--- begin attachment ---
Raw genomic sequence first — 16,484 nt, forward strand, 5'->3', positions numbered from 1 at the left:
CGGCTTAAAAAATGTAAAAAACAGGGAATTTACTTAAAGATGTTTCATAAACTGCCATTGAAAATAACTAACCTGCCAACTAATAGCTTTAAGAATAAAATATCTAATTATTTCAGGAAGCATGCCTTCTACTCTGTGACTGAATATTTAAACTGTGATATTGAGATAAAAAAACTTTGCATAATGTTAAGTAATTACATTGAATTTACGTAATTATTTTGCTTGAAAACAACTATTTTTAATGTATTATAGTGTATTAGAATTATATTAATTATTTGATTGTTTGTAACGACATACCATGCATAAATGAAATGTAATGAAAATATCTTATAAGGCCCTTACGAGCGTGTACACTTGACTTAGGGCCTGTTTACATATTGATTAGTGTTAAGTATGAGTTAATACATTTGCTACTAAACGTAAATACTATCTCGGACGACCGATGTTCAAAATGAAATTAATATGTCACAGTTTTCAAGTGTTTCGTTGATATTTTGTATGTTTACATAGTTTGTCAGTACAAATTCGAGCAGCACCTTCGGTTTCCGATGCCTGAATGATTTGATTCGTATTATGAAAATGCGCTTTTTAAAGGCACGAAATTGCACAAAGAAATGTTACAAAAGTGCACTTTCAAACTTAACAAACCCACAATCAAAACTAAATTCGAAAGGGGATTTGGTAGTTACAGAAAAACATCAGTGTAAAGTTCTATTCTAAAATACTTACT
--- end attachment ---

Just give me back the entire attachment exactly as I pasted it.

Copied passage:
Raw genomic sequence first — 16,484 nt, forward strand, 5'->3', positions numbered from 1 at the left:
CGGCTTAAAAAATGTAAAAAACAGGGAATTTACTTAAAGATGTTTCATAAACTGCCATTGAAAATAACTAACCTGCCAACTAATAGCTTTAAGAATAAAATATCTAATTATTTCAGGAAGCATGCCTTCTACTCTGTGACTGAATATTTAAACTGTGATATTGAGATAAAAAAACTTTGCATAATGTTAAGTAATTACATTGAATTTACGTAATTATTTTGCTTGAAAACAACTATTTTTAATGTATTATAGTGTATTAGAATTATATTAATTATTTGATTGTTTGTAACGACATACCATGCATAAATGAAATGTAATGAAAATATCTTATAAGGCCCTTACGAGCGTGTACACTTGACTTAGGGCCTGTTTACATATTGATTAGTGTTAAGTATGAGTTAATACATTTGCTACTAAACGTAAATACTATCTCGGACGACCGATGTTCAAAATGAAATTAATATGTCACAGTTTTCAAGTGTTTCGTTGATATTTTGTATGTTTACATAGTTTGTCAGTACAAATTCGAGCAGCACCTTCGGTTTCCGATGCCTGAATGATTTGATTCGTATTATGAAAATGCGCTTTTTAAAGGCACGAAATTGCACAAAGAAATGTTACAAAAGTGCACTTTCAAACTTAACAAACCCACAATCAAAACTAAATTCGAAAGGGGATTTGGTAGTTACAGAAAAACATCAGTGTAAAGTTCTATTCTAAAATACTTACT